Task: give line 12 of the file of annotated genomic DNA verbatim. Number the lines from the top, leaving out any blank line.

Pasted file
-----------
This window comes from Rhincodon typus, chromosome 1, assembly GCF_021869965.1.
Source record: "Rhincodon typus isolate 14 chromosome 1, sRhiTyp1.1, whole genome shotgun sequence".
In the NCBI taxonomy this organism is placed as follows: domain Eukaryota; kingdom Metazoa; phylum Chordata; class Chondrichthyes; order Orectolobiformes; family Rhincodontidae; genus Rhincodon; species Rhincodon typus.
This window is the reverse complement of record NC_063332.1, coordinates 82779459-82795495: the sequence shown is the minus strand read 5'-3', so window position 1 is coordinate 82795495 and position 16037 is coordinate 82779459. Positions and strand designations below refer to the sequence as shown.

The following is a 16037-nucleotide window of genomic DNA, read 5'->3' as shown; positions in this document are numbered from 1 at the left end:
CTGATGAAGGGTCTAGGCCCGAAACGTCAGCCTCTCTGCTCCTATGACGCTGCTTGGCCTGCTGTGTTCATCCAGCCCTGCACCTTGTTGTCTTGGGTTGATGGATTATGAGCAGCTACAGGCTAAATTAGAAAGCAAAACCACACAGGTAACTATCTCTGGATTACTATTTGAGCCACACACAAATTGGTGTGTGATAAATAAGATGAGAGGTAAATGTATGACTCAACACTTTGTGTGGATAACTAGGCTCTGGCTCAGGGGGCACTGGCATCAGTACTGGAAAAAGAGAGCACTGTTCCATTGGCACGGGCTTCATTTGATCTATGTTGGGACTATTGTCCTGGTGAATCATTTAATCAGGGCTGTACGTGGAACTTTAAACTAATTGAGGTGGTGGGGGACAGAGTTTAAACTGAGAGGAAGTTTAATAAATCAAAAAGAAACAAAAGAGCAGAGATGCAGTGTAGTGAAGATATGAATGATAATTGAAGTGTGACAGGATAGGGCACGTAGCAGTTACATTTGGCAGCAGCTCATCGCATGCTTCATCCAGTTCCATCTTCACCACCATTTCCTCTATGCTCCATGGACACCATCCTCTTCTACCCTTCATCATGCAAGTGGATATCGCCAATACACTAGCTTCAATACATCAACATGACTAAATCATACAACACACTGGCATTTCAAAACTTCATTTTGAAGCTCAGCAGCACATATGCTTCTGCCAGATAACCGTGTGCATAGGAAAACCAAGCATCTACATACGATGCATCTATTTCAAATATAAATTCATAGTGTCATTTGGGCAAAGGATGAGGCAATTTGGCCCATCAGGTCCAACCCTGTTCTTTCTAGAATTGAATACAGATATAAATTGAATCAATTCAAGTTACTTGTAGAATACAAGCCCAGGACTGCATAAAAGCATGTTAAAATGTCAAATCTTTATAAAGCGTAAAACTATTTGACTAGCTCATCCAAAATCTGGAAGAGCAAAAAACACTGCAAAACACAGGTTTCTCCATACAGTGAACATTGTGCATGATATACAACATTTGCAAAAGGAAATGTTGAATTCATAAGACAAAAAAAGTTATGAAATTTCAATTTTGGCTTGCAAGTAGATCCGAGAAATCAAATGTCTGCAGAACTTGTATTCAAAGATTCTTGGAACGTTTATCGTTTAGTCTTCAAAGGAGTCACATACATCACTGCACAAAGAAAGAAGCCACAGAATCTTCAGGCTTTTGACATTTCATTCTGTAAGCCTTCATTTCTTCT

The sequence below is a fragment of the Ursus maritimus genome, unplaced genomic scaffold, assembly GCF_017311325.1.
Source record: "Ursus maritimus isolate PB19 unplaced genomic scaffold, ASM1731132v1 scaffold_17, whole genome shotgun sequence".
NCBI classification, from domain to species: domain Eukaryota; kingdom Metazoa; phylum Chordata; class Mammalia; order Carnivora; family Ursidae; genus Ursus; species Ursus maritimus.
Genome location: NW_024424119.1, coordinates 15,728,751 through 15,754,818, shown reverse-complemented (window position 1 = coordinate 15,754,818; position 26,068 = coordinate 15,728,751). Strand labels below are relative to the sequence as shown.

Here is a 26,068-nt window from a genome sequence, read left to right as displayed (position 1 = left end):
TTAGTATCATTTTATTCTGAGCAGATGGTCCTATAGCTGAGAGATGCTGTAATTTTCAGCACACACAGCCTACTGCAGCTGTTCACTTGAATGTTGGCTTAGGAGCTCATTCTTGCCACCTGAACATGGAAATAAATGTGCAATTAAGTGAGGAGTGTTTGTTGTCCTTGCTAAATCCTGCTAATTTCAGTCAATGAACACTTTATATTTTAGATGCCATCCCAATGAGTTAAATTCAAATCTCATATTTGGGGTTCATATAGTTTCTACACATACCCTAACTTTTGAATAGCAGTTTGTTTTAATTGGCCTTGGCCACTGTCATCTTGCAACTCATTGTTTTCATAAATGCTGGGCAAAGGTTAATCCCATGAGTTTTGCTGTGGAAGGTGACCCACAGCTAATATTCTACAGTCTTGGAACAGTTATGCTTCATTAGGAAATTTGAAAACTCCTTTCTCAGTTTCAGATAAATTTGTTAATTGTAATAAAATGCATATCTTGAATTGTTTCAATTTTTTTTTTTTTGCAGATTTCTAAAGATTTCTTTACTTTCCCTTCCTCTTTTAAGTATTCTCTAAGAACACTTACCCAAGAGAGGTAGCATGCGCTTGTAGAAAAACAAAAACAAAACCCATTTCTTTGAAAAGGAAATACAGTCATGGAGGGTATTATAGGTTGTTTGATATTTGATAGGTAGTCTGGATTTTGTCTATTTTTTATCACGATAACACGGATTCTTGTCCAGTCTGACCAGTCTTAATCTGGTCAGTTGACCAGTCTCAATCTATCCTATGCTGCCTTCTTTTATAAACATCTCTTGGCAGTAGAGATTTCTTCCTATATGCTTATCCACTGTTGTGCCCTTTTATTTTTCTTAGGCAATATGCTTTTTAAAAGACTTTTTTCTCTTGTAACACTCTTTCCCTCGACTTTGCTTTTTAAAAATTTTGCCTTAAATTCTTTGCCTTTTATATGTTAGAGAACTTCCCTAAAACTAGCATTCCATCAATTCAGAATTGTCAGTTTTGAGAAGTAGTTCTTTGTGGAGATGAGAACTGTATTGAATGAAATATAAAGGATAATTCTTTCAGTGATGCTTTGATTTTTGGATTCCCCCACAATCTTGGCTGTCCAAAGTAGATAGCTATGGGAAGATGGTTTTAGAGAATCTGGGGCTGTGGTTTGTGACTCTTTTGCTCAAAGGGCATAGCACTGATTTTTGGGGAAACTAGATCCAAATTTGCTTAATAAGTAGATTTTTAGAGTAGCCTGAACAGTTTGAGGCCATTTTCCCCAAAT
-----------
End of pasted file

TTAGTATCATTTTATTCTGAGCAGATGGTCCTATAGCTGAGAGATGCTGTAATTTTCAGCACACACAGCCTACTGCAGCTGTTCACTTGAATGTTGGCTTAGGAGCTCATTCTTGCCACCTGAACATGGAAATAAATGTGCAATTAAGTGAGGAGTGTTTGTTGTCCTTGCTAAATCCTGCTAATTTCAGTCAATGAACACTTTATATTTTAGATGCCATCCCAATGAGTTAAATTCAAATCTCATATTTGGGGTTCATATAGTTTCTACACATACCCTAACTTTTGAATAGCAGTTTGTTTTAATTGGCCTTGGCCACTGTCATCTTGCAACTCATTGTTTTCATAAATGCTGGGCAAAGGTTAATCCCATGAGTTTTGCTGTGGAAGGTGACCCACAGCTAATATTCTACAGTCTTGGAACAGTTATGCTTCATTAGGAAATTTGAAAACTCCTTTCTCAGTTTCAGATAAATTTGTTAATTGTAATAAAATGCATATCTTGAATTGTTTCAATTTTTTTTTTTTTGCAGATTTCTAAAGATTTCTTTACTTTCCCTTCCTCTTTTAAGTATTCTCTAAGAACACTTACCCAAGAGAGGTAGCATGCGCTTGTAGAAAAACAAAAACAAAACCCATTTCTTTGAAAAGGAAATACAGTCATGGAGGGTATTATAGGTTGTTTGATATTTGATAGGTAGTCTGGATTTTGTCTATTTTTTATCACGATAACACGGATTCTTGTCCAGTCTGACCAGTCTTAATCTGGTCAGTTGACCAGTCTCAATCTATCCTATGCTGCCTTCTTTTATAAACATCTCTTGGCAGTAGAGATTTCTTCCTATATGCTTATCCACTGTTGTGCCCTTTTATTTTTCTTAGGCAATATGCTTTTTAAAAGACTTTTTTCTCTTGTAACACTCTTTCCCTCGACTTTGCTTTTTAAAAATTTTGCCTTAAATTCTTTGCCTTTTATATGTTAGAGAACTTCCCTAAAACTAGCATTCCATCAATTCAGAATTGTCAGTTTTGAGAAGTAGTTCTTTGTGGAGATGAGAACTGTATTGAATGAAATATAAAGGATAATTCTTTCAGTGATGCTTTGATTTTTGGATTCCCCCACAATCTTGGCTGTCCAAAGTAGATAGCTATGGGAAGATGGTTTTAGAGAATCTGGGGCTGTGGTTTGTGACTCTTTTGCTCAAAGGGCATAGCACTGATTTTTGGGGAAACTAGATCCAAATTTGCTTAATAAGTAGATTTTTAGAGTAGCCTGAACAGTTTGAGGCCATTTTCCCCAAAT